Vlastik Cerny has overseen hundreds of swimmers in his more than four decades in the sport. Occasionally, a special talent emerges.
Kelsey Wog was nine years old in 2007, just getting her start in the sport when she made just such an impression.
The road to tokyoClick to Expand
In the weeks leading up to the scheduled start of the Games in Japan, the Free Press will profile the elite Manitoba athletes who will be taking part in the Summer Olympics or Paralympics. In this instalment, we profile Winnipegger Kelsey Wog, the University of Manitoba's sensational swimmer and a bona fide medal threat in Japan.
"She just pushed off the wall and she just glided right across the pool and I said, 'Well, there's a fish right there,'" recalls Cerny, the long-time coach of the University of Manitoba swim team. "I've been in the sport basically my whole life and you recognize that kind of gift right away."
It's a talent that allows Wog to remain at the surface of the water with little effort that caught Cerny's eye that day. And it's the basis of a skill set that should put her in contention for a podium finish in her signature event, the women's 200-metre breaststroke, at the Summer Olympics in Tokyo next month.
"It has to do a lot with energy expenditure," says Cerny. "For racing, especially, where it comes in is if you're wasting your energy on just trying to stay afloat, you're not going to be as efficient and so a lot of the times the best in the world… look effortless. They just swim with their natural buoyancy and float and rhythm."
Wog, a 22-year-old student at the U of M, has been been working on her competitive rhythm for more than half her life. She got her start racing in the pool as an eight-year-old but four years before that, she began a successful career as a national-level competitor as a Scottish highland dancer.
It's an oversimplification to call it a sideline. Highland dancing is a highly technical discipline and considered a sport in its birthplace. It is equal parts stamina and strength and Wog relished the intense practise and competition involved.
"It's definitely pretty physical — the dances are 2 1/2 to three minutes long and you're hopping the whole time on one foot, so I definitely got a lot of strength before swimming," she says. "A lot of ankle flexibility has definitely transferred to swimming and that gave me a lot of strength before getting into swimming. I kind of had a bit more body awareness as well."
"I've been in the sport basically my whole life and you recognize that kind of gift right away." — Vlastik Cerny
Swimming at an elite level requires an even heavier time commitment.
"There were some crazy weekends of maybe a dance competition in the morning and then a swim meet in the afternoon or swim meet in the morning and dance competition in the afternoon, but we just really tried to balance it the best we could," says her mom, Susan Wog. "And we listened to Kelsey. When she said, 'I can't do that,' we'd go "OK,' and pull back."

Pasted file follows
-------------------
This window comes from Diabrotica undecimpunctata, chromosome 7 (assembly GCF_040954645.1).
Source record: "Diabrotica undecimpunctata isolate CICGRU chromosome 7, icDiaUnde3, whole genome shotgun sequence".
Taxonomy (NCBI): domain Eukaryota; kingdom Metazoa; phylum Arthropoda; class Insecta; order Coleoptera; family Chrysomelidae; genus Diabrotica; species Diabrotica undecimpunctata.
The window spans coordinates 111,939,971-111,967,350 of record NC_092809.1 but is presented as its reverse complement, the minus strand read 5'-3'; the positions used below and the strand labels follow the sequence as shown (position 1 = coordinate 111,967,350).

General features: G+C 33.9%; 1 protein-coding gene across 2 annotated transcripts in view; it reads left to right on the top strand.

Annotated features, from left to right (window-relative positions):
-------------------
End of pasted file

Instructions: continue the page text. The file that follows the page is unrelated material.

Kelsey's first swim coach, Iga Ziendalski, challenged her to master all the strokes. Wog had achieved a proficiency in freestyle, butterfly and backstroke but chafed when workouts concentrated on breaststroke.
"We'd be working on breaststroke and (she would say), 'Oh Iga, I don't like it,' " remembers Ziendalski, now retired and living in St. Catharines, Ont. "I would say, it doesn't matter, you have to learn, you have to know. There is no, 'I don't like it.'"
Ziendalski believes Wog's early resistance to breaststroke, which eventually became her best stroke, was rooted in her dance training.
"What I'm thinking is because, from her dance her toes were always pointed and in breaststroke, when you do the kick, you have to flex your toes," says Ziendalski. "So I just think she wasn't very comfortable with that yet."
Eventually, the juggling act became too much. During her first year at the U of M, Wog decided she need to narrow her focus after years of balancing the commitment of school, swimming and dance. Highland dance became part of the past.
"I definitely feel like I left it on a good note so I feel satisfied with what I've done in it," she says. "I do miss my friends that I made from it. Yeah, I do miss it."
Her family saw it coming.
"There were some crazy weekends of maybe a dance competition in the morning and then a swim meet in the afternoon or swim meet in the morning and dance competition in the afternoon, but we just really tried to balance it the best we could." — Susan Wog